We know that people have been fascinated with the brain for at least 6,000 years. About 4,000 BC, an anonymous writer put down the very first observations of how the brain works, anticipating The Wonderful Wizard of Oz by noting that eating poppies induced feelings of euphoria and well-being. It seems that people also have always been hitting their heads: The ancient Egyptians documented on papyrus medical treatments for 26 different kinds of braininjury, and pre-Inca civilizations practiced primitive brain surgery, probably for mental illnesses, headaches, or epilepsy. In the Middle Ages, many people witnessed miracles, wonders, and visions—perhaps because they didn't realize that their brains were tripping on LSD. In 1938, Dr. Albert Hofmann, a distinguished Swiss chemist who was interested in the medicinal properties of plants, was studying the ergot fungus at Sandoz Pharmaceuticals in Basel. He found that ergot contained a kind of lysergic acid with hallucinatory properties, an acid that Hofmann synthesized into LSD for the first time. Ergot fungus often affects grain. In medieval times, grain with the fungus could have been milled into rye bread, causing hallucinations—and along with them, superstitions and religious fervor that could have been due to altered brain chemistry.

Today, we know that the brain runs on electricity—though not the kind of electricity that lights up the lamp over my desk or runs my computer. I'm talking about bioelectricity, which allows the neurons, or cells in the brain, to communicate with one another. Every living cell functions with electricity. When food is digested and turned into blood sugar, or glucose, and dissolves in water inside a cell, its atoms lose or gain electrons. They become free-floating particles called ions, which have either a positive or a negative charge. Since electricity is charge in motion, the movement of charged ions inside a living cell is electricity. When ions move, there is a corresponding shift in charge, an electrochemical change that produces an electric charge, the nerve signal. Every fraction of a second, each nerve cell in the brain and body receives signals that prompt it to respond or not. When a neuron sends a message to another neuron, the signal moves along as a traveling electric pulse. Recently I saw a photo of a neuron hooked up to a nanoscale plastic circuit on a chip—just one experiment in nanotechnologists' efforts to build a super-tiny transistor no bigger than a molecule.

While ancient peoples thought that epilepsy was caused by demonic possession, we know that an epileptic seizure is an outward sign of abnormal electrical activity in the brain, due to an imbalance in neural activity that leads to an increase in the rate of neural firing, which can then spread to other parts of the brain. But there are still so many mysteries left, especially how our memories, our hopes and dreams, our intelligence, and everything else we're thinking of when we say mind are encoded in our brains.

Making Connections

One of the biggest mysteries about the brain is how it begins. When a fetus is only one month old, its first brain cells, or neurons, are growing at the mind-boggling rate of 250,000 neurons a minute. Eventually, those neurons form literally trillions of connections, called synapses, between cells. These connections are well organized, not random: Each neuron finds its correct place in the brain. By the time a baby is born, it has 100 billion neurons, and its brain looks very much like an adult's. It's more developed than any other part of the baby's body, and it's disproportionately large. After birth, the brain begins to be shaped by environment—the world around the infant and the baby's experiences. Newborns spend more than 20 percent of their sleep in rapid eye movement (REM) sleep, which some researchers think involves a kind of learning process. Neurologists are studying how the brain shapes itself in response to the demands the environment makes on it. They know the brain changes over a person's lifetime, as it thinks, controls muscles and limbs, learns, and remembers. The billions of neurons in a person's brain continually connect and reconnect on many different levels, in response to what their owner does and experiences.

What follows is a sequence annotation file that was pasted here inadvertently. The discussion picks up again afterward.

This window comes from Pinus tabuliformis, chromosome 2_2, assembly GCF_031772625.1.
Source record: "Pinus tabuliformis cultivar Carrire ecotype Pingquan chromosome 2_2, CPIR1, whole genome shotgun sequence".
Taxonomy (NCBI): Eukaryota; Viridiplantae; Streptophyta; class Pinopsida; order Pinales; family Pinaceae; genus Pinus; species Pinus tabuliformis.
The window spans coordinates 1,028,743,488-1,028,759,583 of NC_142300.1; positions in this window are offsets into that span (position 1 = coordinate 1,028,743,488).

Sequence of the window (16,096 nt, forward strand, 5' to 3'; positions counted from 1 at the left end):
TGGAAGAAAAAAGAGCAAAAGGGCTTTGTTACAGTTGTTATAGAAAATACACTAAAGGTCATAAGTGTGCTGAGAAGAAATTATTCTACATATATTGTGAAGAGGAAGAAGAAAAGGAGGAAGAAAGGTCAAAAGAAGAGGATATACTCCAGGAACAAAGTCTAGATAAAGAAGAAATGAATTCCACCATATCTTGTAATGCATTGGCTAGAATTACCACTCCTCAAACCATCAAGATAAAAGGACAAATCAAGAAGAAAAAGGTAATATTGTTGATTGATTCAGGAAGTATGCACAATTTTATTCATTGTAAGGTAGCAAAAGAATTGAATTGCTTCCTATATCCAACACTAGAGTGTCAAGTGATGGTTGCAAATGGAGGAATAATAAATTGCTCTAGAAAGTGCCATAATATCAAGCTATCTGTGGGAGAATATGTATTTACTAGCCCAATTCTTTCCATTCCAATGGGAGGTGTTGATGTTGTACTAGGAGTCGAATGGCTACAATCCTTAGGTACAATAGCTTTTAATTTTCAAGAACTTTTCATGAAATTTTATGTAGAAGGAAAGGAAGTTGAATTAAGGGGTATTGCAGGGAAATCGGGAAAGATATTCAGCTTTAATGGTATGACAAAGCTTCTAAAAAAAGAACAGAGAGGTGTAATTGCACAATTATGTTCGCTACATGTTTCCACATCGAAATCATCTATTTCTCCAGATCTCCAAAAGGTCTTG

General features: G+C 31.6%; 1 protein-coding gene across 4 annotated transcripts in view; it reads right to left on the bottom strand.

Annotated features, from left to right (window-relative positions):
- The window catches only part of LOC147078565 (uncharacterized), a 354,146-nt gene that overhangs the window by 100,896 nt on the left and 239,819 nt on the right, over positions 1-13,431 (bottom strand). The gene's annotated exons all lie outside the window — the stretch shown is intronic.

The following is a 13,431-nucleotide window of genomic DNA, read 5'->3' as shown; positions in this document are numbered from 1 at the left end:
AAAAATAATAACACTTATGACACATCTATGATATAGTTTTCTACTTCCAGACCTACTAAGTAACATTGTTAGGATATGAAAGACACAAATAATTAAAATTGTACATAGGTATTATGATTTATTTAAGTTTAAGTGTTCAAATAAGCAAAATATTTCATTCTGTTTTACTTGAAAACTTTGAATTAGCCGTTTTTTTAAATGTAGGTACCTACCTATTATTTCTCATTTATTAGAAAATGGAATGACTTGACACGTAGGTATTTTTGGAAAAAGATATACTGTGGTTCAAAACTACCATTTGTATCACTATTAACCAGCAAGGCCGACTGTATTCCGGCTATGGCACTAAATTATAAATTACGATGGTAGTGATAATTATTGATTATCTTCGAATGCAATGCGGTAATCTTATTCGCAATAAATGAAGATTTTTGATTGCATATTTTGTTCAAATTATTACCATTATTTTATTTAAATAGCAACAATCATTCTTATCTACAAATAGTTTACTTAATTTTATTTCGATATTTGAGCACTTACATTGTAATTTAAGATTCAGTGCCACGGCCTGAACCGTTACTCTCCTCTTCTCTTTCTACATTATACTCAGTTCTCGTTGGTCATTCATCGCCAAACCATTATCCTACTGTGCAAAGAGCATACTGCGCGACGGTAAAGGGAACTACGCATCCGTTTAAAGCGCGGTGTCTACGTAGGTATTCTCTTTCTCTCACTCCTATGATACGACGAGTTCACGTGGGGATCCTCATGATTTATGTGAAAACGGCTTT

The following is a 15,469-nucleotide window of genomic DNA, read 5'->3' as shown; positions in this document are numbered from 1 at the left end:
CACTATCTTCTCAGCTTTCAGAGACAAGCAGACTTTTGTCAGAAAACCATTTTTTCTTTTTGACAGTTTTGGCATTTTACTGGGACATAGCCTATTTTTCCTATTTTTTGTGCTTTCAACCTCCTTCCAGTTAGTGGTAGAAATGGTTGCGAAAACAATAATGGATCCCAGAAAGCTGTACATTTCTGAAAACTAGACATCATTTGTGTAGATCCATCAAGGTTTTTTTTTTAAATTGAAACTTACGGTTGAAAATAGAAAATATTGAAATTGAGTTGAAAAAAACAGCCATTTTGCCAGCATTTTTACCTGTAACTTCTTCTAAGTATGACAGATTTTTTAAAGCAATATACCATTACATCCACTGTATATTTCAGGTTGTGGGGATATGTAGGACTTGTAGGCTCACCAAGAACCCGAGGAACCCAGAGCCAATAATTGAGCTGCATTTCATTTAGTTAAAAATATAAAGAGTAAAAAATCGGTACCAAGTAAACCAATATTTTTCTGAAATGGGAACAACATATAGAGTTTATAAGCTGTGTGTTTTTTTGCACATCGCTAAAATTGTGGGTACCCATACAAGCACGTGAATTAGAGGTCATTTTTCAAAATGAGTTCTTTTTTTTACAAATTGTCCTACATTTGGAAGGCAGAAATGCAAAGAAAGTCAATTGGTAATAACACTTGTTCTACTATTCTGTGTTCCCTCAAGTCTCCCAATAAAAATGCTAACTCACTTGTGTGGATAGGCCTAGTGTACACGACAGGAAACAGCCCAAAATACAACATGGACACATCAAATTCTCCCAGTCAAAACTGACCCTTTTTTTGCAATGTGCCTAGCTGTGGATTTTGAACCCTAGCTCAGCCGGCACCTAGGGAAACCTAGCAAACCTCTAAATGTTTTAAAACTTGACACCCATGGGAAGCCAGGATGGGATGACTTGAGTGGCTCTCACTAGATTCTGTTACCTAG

Some of the things we don't know about the brain are surprisingly basic. One thing that babies and very young children do a lot is sleep. In fact, they spend half their childhood asleep—and every parent knows how important that is and what their kids can be like if they don't get their naps. Adults spend about a third of their time asleep, and that doesn't appear to be an enormous waste of valuable time. Experiments where people have tried to stay awake for as long as 200 hours have induced hallucinations and paranoia. If adults have troubling sleeping—and according to a 2005 poll from the National Sleep Foundation, 57 percent of Americans do—nearly every aspect of their lives is affected, leaving them prone to making mistakes at work, having car accidents, being too sleepy for sex.

Present at the Future
From Evolution to Nanotechnology, Candid and Controversial Conversations on Science and Nature
. Copyright © by Ira Flatow. Reprinted by permission of HarperCollins Publishers, Inc. All rights reserved. Available now wherever books are sold.

Meet the Author

Ira Flatow is the host and executive producer of Talk of the Nation: Science Friday®. He is the author of Rainbows, Curve Balls, and They All Laughed. He lives in Connecticut.